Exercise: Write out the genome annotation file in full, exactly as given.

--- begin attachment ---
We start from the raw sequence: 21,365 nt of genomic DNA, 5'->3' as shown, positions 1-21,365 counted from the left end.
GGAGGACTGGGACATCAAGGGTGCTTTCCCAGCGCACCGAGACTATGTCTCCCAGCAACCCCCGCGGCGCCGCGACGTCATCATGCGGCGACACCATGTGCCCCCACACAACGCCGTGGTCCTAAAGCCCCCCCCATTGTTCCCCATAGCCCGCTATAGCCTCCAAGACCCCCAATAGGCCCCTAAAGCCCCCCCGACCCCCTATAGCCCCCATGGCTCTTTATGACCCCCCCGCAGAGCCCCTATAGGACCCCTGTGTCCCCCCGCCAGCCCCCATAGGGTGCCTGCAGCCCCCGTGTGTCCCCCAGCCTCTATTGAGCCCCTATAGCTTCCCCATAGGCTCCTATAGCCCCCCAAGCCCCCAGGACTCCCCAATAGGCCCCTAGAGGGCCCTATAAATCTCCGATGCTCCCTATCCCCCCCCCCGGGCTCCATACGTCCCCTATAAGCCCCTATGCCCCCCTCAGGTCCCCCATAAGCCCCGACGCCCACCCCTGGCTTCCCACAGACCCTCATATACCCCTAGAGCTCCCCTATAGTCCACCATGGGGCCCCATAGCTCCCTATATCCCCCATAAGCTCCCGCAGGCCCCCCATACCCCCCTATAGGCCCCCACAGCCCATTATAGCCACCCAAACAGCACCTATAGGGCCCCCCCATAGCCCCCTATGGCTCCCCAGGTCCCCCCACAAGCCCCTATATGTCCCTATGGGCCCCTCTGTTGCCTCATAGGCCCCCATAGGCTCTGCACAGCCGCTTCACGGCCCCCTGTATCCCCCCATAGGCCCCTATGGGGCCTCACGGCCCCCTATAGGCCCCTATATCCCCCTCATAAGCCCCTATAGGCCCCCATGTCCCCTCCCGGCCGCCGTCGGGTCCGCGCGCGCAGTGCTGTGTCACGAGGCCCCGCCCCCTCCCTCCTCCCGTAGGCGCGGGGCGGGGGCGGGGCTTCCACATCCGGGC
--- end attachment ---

We start from the raw sequence: 21,365 nt of genomic DNA, 5'->3' as shown, positions 1-21,365 counted from the left end.
GGAGGACTGGGACATCAAGGGTGCTTTCCCAGCGCACCGAGACTATGTCTCCCAGCAACCCCCGCGGCGCCGCGACGTCATCATGCGGCGACACCATGTGCCCCCACACAACGCCGTGGTCCTAAAGCCCCCCCCATTGTTCCCCATAGCCCGCTATAGCCTCCAAGACCCCCAATAGGCCCCTAAAGCCCCCCCGACCCCCTATAGCCCCCATGGCTCTTTATGACCCCCCCGCAGAGCCCCTATAGGACCCCTGTGTCCCCCCGCCAGCCCCCATAGGGTGCCTGCAGCCCCCGTGTGTCCCCCAGCCTCTATTGAGCCCCTATAGCTTCCCCATAGGCTCCTATAGCCCCCCAAGCCCCCAGGACTCCCCAATAGGCCCCTAGAGGGCCCTATAAATCTCCGATGCTCCCTATCCCCCCCCCCGGGCTCCATACGTCCCCTATAAGCCCCTATGCCCCCCTCAGGTCCCCCATAAGCCCCGACGCCCACCCCTGGCTTCCCACAGACCCTCATATACCCCTAGAGCTCCCCTATAGTCCACCATGGGGCCCCATAGCTCCCTATATCCCCCATAAGCTCCCGCAGGCCCCCCATACCCCCCTATAGGCCCCCACAGCCCATTATAGCCACCCAAACAGCACCTATAGGGCCCCCCCATAGCCCCCTATGGCTCCCCAGGTCCCCCCACAAGCCCCTATATGTCCCTATGGGCCCCTCTGTTGCCTCATAGGCCCCCATAGGCTCTGCACAGCCGCTTCACGGCCCCCTGTATCCCCCCATAGGCCCCTATGGGGCCTCACGGCCCCCTATAGGCCCCTATATCCCCCTCATAAGCCCCTATAGGCCCCCATGTCCCCTCCCGGCCGCCGTCGGGTCCGCGCGCGCAGTGCTGTGTCACGAGGCCCCGCCCCCTCCCTCCTCCCGTAGGCGCGGGGCGGGGGCGGGGCTTCCACATCCGGGC